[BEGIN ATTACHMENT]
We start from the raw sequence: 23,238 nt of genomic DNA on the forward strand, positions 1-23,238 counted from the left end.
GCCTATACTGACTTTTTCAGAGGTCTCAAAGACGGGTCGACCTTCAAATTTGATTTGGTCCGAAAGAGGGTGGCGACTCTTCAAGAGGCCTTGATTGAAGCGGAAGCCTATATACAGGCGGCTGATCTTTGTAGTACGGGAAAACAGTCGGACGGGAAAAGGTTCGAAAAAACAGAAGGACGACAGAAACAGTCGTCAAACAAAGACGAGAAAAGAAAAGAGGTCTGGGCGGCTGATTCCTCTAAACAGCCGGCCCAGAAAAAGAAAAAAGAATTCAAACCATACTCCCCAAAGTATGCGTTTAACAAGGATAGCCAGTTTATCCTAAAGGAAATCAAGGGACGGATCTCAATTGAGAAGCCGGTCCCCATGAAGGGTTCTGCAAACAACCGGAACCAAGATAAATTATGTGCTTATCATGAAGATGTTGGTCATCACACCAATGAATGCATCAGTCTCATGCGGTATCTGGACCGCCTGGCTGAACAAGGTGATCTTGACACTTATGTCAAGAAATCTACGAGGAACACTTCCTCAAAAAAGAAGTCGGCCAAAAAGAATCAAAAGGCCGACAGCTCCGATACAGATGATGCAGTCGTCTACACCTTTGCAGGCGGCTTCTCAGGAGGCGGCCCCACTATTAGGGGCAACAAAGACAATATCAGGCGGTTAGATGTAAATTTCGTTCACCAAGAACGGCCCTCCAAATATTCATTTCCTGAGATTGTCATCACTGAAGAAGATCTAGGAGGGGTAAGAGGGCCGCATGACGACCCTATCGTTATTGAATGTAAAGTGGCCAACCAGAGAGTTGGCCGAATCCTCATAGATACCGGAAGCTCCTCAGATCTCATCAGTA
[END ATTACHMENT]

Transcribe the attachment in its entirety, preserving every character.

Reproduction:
We start from the raw sequence: 23,238 nt of genomic DNA on the forward strand, positions 1-23,238 counted from the left end.
GCCTATACTGACTTTTTCAGAGGTCTCAAAGACGGGTCGACCTTCAAATTTGATTTGGTCCGAAAGAGGGTGGCGACTCTTCAAGAGGCCTTGATTGAAGCGGAAGCCTATATACAGGCGGCTGATCTTTGTAGTACGGGAAAACAGTCGGACGGGAAAAGGTTCGAAAAAACAGAAGGACGACAGAAACAGTCGTCAAACAAAGACGAGAAAAGAAAAGAGGTCTGGGCGGCTGATTCCTCTAAACAGCCGGCCCAGAAAAAGAAAAAAGAATTCAAACCATACTCCCCAAAGTATGCGTTTAACAAGGATAGCCAGTTTATCCTAAAGGAAATCAAGGGACGGATCTCAATTGAGAAGCCGGTCCCCATGAAGGGTTCTGCAAACAACCGGAACCAAGATAAATTATGTGCTTATCATGAAGATGTTGGTCATCACACCAATGAATGCATCAGTCTCATGCGGTATCTGGACCGCCTGGCTGAACAAGGTGATCTTGACACTTATGTCAAGAAATCTACGAGGAACACTTCCTCAAAAAAGAAGTCGGCCAAAAAGAATCAAAAGGCCGACAGCTCCGATACAGATGATGCAGTCGTCTACACCTTTGCAGGCGGCTTCTCAGGAGGCGGCCCCACTATTAGGGGCAACAAAGACAATATCAGGCGGTTAGATGTAAATTTCGTTCACCAAGAACGGCCCTCCAAATATTCATTTCCTGAGATTGTCATCACTGAAGAAGATCTAGGAGGGGTAAGAGGGCCGCATGACGACCCTATCGTTATTGAATGTAAAGTGGCCAACCAGAGAGTTGGCCGAATCCTCATAGATACCGGAAGCTCCTCAGATCTCATCAGTA